Photochemical Sciences Ph.D. Dissertations


Study of Defects and Doping in β-Ga2O3

Date of Award


Document Type


Degree Name

Doctor of Philosophy (Ph.D.)


Photochemical Sciences

First Advisor

Farida Selim (Advisor)

Second Advisor

Amelia Carr (Other)

Third Advisor

Alexander Tarnovsky (Committee Member)

Fourth Advisor

Alexey Zayak (Committee Member)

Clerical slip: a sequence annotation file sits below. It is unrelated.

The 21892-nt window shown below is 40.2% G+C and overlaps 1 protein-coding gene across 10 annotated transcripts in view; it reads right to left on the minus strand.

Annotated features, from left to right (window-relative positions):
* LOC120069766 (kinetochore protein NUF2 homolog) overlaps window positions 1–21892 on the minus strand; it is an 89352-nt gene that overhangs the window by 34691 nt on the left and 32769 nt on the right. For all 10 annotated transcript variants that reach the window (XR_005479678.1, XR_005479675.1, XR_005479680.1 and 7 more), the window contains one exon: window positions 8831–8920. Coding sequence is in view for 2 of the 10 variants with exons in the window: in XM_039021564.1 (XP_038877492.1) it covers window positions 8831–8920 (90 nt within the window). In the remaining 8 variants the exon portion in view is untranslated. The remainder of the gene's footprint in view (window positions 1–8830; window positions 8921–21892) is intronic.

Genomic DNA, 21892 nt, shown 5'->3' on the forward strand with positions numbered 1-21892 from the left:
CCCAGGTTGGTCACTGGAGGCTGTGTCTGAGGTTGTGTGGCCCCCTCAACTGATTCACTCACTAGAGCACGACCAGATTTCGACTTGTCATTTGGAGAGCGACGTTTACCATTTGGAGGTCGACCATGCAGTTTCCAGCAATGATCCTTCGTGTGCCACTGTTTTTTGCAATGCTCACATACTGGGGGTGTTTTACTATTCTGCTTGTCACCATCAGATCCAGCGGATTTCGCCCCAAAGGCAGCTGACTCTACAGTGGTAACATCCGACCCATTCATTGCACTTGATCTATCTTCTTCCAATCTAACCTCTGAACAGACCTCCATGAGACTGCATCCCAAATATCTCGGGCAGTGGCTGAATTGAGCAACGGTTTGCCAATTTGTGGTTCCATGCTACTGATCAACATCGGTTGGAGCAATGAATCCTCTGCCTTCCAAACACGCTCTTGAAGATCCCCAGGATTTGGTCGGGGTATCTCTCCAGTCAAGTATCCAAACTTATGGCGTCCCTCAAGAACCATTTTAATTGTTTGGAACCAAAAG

Transparent Semiconducting oxides (TSO) belong to a special group of wide bandgap oxide materials that have high optical transmittance and high conductivity at the same time. Wide bandgap semiconductors are extremely important for their use in numerous electronic/ optoelectronic devices including MOSFETs, Photo diodes, solar cell, LED, Laser diode, sensors, etc. Recently, wide bandgap oxide materials, especially Ga2O3 have attracted a great deal of attention from the scientific community. β-Ga2O3 is the most stable polymorphs of Ga2O3 with an ultra-wide bandgap of 4.9 eV, high breakdown voltage, and high Baliga’s Figure of Merit (BFM) that make it an ideal candidate for the next generation high power devices. A comprehensive study of material properties of β-Ga2O3 is needed to fabricate high-performance devices. Unfortunately, our understanding of β-Ga2O3 as a semiconductor material is not comprehensive. Point defects (e.g., Cation or anion vacancies, interstitials, etc.) that significantly affect the electrical and optical properties of this material are not yet fully understood. Proper understanding, characterizing and modification of defects can lead to its application in semiconductor-based devices. Moreover, finding suitable donors and acceptors for β-Ga2O3 to tune its electrical conductivity is crucial for its use in electronic devices. In this thesis, different aspects of β-Ga2O3 are addressed as a semiconductor material. We have studied optical, electrical, and structural properties of β-Ga2O3 single crystals and epitaxial thin films grown by several techniques. Major point defects in β-Ga2O3 were investigated using several novel techniques. We have identified and characterized major electronic traps and investigated their effects on the optical, structural, and electrical properties of β-Ga2O3. We discovered an innovative way to dope β-Ga2O3 providing high free carrier density and good mobility while maintaining low defect concentration. A novel spectrometer was built to expand our understanding of electronic traps in β-Ga2O3. Indium gallium oxide ternary epitaxial thin films alloy of Ga2O3 were grown using the MOCVD technique and characterized in detail. These films exhibit highly tunable energy bandgap that could be used in devices where bandgap match is crucial. The alloys also show tunable electrical conductivity. The effects of common defects on the film properties were investigated.